A year ago one would be hard-pressed to find much Cajun cuisine in San Francisco outside of the Elite Cafe and the Boxing Room, both well established restaurants. Meet your new best friend, Alba Ray's. Named after owner Alvin Garcia's son's middle name and chef/partner Adam Rosenblum's daughter, Alba Ray's is one of the most playful and inspiring new restaurants this writer has seen in a long time. Located at 2293 Mission St. at 19th in the old Hapa Ramen space Alba Ray's is somehow quintessentially a San Francisco restaurant and yet also imparts the open and often raucous hospitality inherent to a typical eatery and drinking establishment in New Orleans.
The 100-seat, 2,400 square foot restaurant was designed by Oakland-based Arcsine (Duende, Calavera) and features ornamental iron arches clad in ferns, vintage chandeliers, handmade Fireclay tiles and low-lit sconces. There is a hand-painted mosaic floor mural and fleur de lys wall art by specialty painter Caroline Lizarraga, giving the space an eclectic and unique vibe. The zinc-topped 16-seat communal table in front of the open kitchen is sure to become the place for large, festive celebrations.
The char-broiled gulf oysters
Photo by Zak Wu
Mr. Garcia and Mr. Rosenblum are both partners in the very popular Causwells in the Marina and Popson's Burgers downtown. Garcia has had a love affair with New Orleans for some time and Rosenblum has actually cooked at Herbsaint, a beloved dining destination in NOLA. New to the team is chef de cuisine Matt Woods (Schmidt's) who is originally from New Orleans and has worked at many of that city's iconic establishments. Start out the evening with a Sazerac cocktail (Rittenhouse rye, bitters, sugar, absinthe rinse) from bar manager Mike Henderson (Delarosa) and a platter of shucked oysters. The next dish to follow these pristine, raw bivalves is the char-broiled gulf oysters with herbed butter and Romano cheese. The accompanying, house made white bread is the perfect foil for soaking up all the deliciousness. Another not-to-miss starter is the crispy boudin balls with house creole mustard aioli. At this point hopefully you are on your second cocktail or glass of wine and are ready for a feast. There is really something for everyone and many of the plates are quite small so indulge and order to your heart's content!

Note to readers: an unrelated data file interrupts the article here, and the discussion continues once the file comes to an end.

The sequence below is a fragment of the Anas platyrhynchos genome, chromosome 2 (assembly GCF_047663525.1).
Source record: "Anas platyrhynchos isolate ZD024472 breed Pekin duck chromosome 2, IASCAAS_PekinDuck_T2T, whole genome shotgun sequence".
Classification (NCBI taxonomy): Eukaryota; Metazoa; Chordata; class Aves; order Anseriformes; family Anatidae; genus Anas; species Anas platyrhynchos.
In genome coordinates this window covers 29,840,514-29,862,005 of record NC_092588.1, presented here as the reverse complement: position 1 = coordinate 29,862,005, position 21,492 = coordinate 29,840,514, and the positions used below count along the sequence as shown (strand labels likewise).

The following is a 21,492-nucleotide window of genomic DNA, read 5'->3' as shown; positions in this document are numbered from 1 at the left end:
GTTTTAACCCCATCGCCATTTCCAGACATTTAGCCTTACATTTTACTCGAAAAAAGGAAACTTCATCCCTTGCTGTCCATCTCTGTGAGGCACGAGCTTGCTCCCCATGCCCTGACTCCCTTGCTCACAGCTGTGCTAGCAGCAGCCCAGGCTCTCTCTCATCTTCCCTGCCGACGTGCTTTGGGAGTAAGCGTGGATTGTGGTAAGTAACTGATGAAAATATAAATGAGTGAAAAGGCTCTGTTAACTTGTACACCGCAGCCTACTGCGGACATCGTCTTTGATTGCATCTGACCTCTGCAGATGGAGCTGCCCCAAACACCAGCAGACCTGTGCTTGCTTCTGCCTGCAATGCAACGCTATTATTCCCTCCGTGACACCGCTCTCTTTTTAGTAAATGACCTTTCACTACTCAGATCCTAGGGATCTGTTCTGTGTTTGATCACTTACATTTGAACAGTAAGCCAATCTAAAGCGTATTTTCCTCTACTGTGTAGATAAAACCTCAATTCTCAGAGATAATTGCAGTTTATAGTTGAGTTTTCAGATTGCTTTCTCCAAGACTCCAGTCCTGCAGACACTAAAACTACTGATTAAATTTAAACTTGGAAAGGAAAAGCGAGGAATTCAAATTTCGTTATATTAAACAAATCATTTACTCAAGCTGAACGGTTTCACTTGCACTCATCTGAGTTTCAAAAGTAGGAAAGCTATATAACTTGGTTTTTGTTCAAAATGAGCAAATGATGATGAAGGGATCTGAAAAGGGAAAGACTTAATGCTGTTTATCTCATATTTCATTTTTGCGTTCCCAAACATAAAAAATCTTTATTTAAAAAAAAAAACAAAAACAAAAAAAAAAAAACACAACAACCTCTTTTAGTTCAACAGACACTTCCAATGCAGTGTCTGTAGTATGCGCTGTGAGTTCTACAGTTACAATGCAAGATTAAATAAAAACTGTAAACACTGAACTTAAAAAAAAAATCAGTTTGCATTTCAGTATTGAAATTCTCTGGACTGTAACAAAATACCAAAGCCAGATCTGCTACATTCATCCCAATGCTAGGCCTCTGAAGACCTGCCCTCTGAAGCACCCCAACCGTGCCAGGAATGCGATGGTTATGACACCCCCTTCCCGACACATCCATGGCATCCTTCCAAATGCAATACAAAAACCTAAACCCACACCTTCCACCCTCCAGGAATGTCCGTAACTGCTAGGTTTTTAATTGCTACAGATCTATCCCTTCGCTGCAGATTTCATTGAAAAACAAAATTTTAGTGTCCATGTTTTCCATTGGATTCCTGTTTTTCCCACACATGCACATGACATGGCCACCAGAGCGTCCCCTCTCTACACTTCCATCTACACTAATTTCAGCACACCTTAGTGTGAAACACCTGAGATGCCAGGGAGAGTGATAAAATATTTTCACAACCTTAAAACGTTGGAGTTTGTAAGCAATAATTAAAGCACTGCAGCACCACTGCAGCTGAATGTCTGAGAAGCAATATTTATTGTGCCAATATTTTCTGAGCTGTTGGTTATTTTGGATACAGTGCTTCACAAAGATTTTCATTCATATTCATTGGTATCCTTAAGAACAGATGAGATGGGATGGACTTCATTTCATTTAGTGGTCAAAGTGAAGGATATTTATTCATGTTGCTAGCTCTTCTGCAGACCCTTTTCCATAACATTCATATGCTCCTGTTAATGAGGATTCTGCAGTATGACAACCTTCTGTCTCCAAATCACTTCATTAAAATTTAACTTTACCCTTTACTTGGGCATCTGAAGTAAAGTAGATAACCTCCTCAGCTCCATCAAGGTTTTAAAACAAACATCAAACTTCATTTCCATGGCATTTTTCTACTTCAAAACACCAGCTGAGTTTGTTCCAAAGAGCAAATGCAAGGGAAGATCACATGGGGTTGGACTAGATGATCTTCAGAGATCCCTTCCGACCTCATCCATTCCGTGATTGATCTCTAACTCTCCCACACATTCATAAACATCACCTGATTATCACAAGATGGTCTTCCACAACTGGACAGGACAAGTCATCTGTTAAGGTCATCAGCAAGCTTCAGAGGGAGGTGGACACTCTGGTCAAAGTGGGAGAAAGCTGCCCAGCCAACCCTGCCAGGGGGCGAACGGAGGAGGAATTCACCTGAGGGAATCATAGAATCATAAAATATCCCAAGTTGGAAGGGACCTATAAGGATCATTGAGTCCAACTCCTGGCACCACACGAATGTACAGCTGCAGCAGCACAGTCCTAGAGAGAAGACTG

The Gumbo with Andouille, chicken & crispy okra
Photo by James Stolich
The blue crab salad (green tomato, avocado, herbs) is light and a refreshing palate cleanser. The rabbit stew with milk biscuits is small, perfect for sharing and very rich in flavor and goes perfectly with a side of dirty rice with pork and liver. It is, perhaps, one of the kitchen's best dishes. Other signature items include the gumbo (chicken, Andouille, crispy okra) and the smoked eggplant and carrot jambalaya, though I'm not sure the abundant amount of shiktakes are really at home in this latter dish.
If you are feeling indulgent, order the excellent mac and cheese and be sure to spoon some of the jus from the gumbo on top! And if you didn't order the blue crab salad go for the escarole version and be generous with the Crystal brand hot sauce, stationed on every table. Finish off the night with the deep-fried beignets and another cocktail. Alba Ray's is open daily for dinner with lunch service planned for the near future.
Beignets with powdered sugar & chocolate sauce
Photo by James Stolich
El Paseo--the iconic restaurant from former Van Halen frontman Sammy Hagar--has been serving food and drink in a historic building in downtown Mill Valley for a number of years. And now with a full liquor license in place Mr. Hagar has launched The Passage Bar, tucked away along the beautiful brick passageway leading into the restaurant.
Photos by Hardy Wilson Photography
Bar Manager Steve Gizzi has designed six flagship cocktails featuring top-shelf spirits, including Sammy's own brands: Cabo Wabo Tequila, Sammy’s Beach Bar Rum, and the recent launch of Santo Mezquila – his newest agave product in partnership with Maroon 5 frontman and fellow Grammy winner, Adam Levine..
The space itself is incredibly intimate and is sure to become one of Mill Valley's hot spot hangouts any day of the week. Chef Henry Cortez has crafted a menu of small bites focusing on California ingredients, inspired by Spain's tapas. Some of the dishes include a tortilla de patatas, prosciutto-wrapped pineapple, fried chicken with pimenton honey and the Passage bocadillo (burger). A must try cocktail is the Santorito that incorporates Sammy's newest agave product "Santo Mezquila" with lime juice, orange juice, Damiana Liquer and chili salt. The Passage Bar is open daily from 4pm until close. Every day there is a "bubbles & bites" happy hour from 4pm to 6pm.
Founded in 2011, Salt & Straw is a chef-driven ice cream shop based in Portland with outposts in Los Angeles. Owners Kim and Tyler Malek found the perfect SF location at 2201 Fillmore and California Streets (home to the former site of the short-lived Starbucks subsidiary Evolution Fresh) to showcase their community-centric Portland style.
Photo by Brian Doben
The Maleks make all of their ice cream by hand in small batches, five gallons at a time, using only all-natural dairy with the best local, sustainable and organic ingredients. To make the San Francisco versions of their ice cream even more local and custom they are partnering with several Bay Area farmers and organizations like La Cocina, Teranga Juice, Sightglass Coffee, Dandelion Chocolate and many others.